Sunday Reflection: 5th Sunday of Easter ( Year C )

Gospel Reading:

When Judas had gone Jesus said:
‘Now has the Son of Man been glorified, and in him God has been glorified. If God has been glorified in him, God will in turn glorify him in himself, and will glorify him very soon. My little children, I shall not be with you much longer. I give you a new commandment: love one another; just as I have loved you, you also must love one another. By this love you have for one another, everyone will know that you are my disciples.’

Further Readings:

Through its liturgy, the Church is both a teacher and a mother. In the first two Sundays after Easter, the teaching Church reminded of the need to die to ourselves in order to rise again with him. In the fourth and fifth Sundays the mother Church spoke to us about Jesus the good shepherd and about fraternal love and charity.

In the year 1929-30, the Founder used to do a number of conferences with the lay-brother novices. Jerome Gatt, one of these novices, took notes of all these conference. (these notes were translated into English by F. Ferriggi.) Among other topics, the Servant of God Joseph De Piro spoke about charity.

31 October 1930
Charity is very necessary in the community; without charity the community cannot function. When the Church decides to approve a new congregation, she looks for two aspects: administration and charity. The Church checks that the new congregation is being governed well and whether there is understanding and charity among the members. When the Church finds that these two points are being practiced, she approves and allows the congregation to develop.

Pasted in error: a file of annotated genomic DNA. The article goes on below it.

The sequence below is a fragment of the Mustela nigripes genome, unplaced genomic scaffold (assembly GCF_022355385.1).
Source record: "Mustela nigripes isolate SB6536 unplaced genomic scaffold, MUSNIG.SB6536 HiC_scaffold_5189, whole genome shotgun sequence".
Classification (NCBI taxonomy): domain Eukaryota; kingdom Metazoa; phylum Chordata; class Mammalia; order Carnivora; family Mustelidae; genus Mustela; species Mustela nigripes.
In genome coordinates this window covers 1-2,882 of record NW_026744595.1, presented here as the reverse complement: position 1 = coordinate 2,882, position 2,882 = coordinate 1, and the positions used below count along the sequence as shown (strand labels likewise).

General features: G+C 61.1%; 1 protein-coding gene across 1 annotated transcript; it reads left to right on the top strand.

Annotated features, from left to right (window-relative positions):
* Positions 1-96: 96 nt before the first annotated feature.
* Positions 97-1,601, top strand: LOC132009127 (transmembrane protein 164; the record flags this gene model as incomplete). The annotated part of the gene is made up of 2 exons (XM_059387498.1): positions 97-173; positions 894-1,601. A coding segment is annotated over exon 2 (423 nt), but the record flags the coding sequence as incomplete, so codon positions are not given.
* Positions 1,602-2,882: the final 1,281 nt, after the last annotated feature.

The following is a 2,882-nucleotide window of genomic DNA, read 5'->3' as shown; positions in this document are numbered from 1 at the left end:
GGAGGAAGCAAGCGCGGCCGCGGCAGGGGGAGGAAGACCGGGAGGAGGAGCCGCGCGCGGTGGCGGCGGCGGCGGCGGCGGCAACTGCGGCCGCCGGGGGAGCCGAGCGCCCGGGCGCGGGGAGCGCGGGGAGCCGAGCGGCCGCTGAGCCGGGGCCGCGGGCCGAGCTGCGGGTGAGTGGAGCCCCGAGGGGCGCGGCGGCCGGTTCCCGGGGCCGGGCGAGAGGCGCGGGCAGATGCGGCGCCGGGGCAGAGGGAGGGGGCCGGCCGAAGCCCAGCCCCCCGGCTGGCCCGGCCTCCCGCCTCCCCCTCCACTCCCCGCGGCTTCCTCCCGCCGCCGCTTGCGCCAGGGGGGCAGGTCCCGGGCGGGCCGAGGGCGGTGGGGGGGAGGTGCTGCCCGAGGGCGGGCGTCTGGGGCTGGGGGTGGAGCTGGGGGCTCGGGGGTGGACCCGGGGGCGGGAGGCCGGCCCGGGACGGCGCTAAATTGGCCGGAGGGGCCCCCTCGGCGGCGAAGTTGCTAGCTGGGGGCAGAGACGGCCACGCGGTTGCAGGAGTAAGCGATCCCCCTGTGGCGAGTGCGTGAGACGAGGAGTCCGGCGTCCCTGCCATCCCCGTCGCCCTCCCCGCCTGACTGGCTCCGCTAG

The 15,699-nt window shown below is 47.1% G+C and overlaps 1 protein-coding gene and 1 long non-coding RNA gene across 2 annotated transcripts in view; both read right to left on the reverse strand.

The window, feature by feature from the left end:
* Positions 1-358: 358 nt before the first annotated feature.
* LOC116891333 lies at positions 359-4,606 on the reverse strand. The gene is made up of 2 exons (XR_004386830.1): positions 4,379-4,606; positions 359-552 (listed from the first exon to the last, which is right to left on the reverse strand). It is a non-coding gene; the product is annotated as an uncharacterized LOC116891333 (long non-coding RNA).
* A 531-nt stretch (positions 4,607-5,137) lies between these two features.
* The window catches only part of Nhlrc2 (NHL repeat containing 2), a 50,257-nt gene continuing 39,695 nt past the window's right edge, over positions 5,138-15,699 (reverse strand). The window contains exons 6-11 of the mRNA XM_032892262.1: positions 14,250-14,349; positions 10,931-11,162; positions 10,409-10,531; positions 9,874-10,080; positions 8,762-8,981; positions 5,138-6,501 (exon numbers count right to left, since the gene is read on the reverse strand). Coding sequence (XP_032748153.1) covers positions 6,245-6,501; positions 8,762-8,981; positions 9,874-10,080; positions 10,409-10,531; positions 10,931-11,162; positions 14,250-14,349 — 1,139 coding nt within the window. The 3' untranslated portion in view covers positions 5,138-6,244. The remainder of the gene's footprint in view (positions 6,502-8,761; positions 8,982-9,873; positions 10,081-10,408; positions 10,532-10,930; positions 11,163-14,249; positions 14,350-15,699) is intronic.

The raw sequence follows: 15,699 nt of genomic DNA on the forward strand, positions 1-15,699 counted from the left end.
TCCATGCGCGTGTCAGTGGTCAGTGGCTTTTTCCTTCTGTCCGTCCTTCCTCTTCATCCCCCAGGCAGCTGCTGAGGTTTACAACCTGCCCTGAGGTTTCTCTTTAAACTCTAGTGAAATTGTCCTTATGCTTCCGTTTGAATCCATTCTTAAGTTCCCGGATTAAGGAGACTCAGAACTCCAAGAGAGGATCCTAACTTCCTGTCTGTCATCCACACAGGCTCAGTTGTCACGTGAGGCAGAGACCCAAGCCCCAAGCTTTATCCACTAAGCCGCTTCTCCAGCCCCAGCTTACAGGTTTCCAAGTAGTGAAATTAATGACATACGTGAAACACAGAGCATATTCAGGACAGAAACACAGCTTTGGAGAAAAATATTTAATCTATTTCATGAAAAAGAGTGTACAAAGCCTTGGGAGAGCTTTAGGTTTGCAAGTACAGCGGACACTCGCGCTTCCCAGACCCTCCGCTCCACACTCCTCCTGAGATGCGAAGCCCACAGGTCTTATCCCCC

6 November 1930
Charity is the necessary means by which the religious are united. In the book Practice of Perfection and Christian Virtues by Alonso Rodriguez sj, we read that community life is like the wooden planks in a ship’s hull. The planks are pulled together with tar and ropes is placed between them, to stop the water from coming in. Similarly, the religious in community should keep charity between them to stop any differences from creeping in and drowning them, like a ship that sinks. If the planks of the ship move away from each other, water will seep in and sink the ship.

This can also happen in religious life. The religious start with not bearing each other’s defects patiently and thus they sink. It is like the religious in the community that had to be disbanded by Superior General; the only way forward he could find was to assign the members to other communities. It is very wrong when religious speak publicly about the defects of their brothers.

Religious often work with many other people, both adults and children. We need to be careful that children do not hear about the differences that may exist between us; we should not involve them in our internal matters. We need to leave children out of this. In the orphanage the children have their dormitories, and we need to send them there.

When a religious is sent out on a mission on his own, he cannot achieve anything. When he is accompanied by a community, much more can be achieved. When Fr George Bugeja and Fr Emanuel Vassallo, two passionate priests, were working together at St Joseph’s Orphanage, one gentleman, whose intention was certainly for the good of this orphanage, approached me and, among other things, told me that things were not being done well at the orphanage, because there was no religious community.